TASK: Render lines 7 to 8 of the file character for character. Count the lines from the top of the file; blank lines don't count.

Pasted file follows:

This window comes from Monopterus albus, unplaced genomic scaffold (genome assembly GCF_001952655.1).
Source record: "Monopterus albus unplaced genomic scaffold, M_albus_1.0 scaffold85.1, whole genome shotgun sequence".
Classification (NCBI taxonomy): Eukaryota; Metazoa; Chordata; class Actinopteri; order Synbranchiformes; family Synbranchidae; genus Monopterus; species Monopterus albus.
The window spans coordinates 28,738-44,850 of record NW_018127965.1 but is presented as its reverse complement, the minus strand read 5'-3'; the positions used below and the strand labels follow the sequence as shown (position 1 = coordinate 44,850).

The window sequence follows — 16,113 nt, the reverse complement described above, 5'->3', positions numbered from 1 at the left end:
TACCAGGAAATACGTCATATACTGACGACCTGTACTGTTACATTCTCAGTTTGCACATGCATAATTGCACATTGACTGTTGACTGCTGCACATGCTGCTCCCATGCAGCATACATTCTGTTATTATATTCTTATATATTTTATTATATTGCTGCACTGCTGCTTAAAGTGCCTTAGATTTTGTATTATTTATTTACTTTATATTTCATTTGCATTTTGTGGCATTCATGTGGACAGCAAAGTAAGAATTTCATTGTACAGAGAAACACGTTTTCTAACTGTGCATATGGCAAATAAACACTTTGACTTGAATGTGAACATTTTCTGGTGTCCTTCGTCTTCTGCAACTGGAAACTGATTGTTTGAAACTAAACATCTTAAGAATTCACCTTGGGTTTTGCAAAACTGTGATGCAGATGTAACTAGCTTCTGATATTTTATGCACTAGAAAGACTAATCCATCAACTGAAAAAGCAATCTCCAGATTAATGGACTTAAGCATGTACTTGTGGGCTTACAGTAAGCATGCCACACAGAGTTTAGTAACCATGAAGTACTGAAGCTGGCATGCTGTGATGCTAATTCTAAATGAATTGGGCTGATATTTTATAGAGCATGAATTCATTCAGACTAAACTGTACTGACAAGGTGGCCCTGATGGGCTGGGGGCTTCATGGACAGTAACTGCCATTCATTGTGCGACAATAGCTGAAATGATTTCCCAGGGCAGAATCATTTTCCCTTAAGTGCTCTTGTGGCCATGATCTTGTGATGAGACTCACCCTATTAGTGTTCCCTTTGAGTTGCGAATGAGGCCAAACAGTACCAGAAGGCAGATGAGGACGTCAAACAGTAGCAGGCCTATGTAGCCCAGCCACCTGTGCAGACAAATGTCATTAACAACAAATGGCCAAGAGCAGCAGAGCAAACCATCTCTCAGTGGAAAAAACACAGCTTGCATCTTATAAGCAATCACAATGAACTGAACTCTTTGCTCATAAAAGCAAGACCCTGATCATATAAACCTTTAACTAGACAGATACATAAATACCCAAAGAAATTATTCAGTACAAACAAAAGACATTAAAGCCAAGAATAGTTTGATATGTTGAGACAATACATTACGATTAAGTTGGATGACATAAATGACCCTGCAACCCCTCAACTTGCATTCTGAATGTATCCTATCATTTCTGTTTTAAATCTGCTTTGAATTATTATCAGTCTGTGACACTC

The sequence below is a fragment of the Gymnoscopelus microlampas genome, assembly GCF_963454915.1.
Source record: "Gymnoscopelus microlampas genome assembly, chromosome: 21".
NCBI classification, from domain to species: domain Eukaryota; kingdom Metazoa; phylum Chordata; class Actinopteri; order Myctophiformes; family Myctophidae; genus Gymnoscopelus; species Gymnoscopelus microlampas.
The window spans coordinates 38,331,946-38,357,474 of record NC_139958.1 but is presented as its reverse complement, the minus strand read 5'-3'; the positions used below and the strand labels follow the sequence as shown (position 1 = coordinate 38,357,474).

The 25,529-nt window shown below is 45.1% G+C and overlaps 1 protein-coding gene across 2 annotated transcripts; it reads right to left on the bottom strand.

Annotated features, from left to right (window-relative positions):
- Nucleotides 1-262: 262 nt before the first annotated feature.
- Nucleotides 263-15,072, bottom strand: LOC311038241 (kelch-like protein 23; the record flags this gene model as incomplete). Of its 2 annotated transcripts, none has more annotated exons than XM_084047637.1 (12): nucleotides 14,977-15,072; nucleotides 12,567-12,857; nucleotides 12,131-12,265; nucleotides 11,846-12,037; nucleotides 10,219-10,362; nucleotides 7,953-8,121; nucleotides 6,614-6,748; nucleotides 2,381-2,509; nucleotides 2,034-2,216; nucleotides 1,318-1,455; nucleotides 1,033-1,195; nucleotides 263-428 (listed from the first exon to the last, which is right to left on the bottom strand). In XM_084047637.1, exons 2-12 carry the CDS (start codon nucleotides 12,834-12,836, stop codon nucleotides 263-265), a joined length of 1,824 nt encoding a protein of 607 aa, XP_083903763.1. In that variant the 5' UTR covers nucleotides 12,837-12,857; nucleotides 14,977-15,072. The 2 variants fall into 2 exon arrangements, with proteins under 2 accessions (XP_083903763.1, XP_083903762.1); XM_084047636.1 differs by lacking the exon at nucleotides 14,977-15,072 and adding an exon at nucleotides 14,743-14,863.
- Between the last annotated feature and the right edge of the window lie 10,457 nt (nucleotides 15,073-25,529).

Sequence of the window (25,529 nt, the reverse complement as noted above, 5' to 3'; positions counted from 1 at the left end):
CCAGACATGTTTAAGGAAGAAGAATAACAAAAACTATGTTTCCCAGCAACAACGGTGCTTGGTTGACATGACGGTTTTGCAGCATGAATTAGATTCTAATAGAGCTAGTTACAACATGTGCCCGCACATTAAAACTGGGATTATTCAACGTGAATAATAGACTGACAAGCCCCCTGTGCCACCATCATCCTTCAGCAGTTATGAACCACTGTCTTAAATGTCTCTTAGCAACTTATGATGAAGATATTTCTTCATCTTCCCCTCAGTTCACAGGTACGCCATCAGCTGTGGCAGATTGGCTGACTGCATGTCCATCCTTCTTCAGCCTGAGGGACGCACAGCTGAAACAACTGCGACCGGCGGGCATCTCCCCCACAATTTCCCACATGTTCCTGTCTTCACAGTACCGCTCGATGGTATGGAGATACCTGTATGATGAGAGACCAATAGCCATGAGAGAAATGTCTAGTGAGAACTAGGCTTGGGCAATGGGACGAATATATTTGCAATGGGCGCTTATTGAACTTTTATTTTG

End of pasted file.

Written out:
The sequence below is a fragment of the Gymnoscopelus microlampas genome, assembly GCF_963454915.1.
Source record: "Gymnoscopelus microlampas genome assembly, chromosome: 21".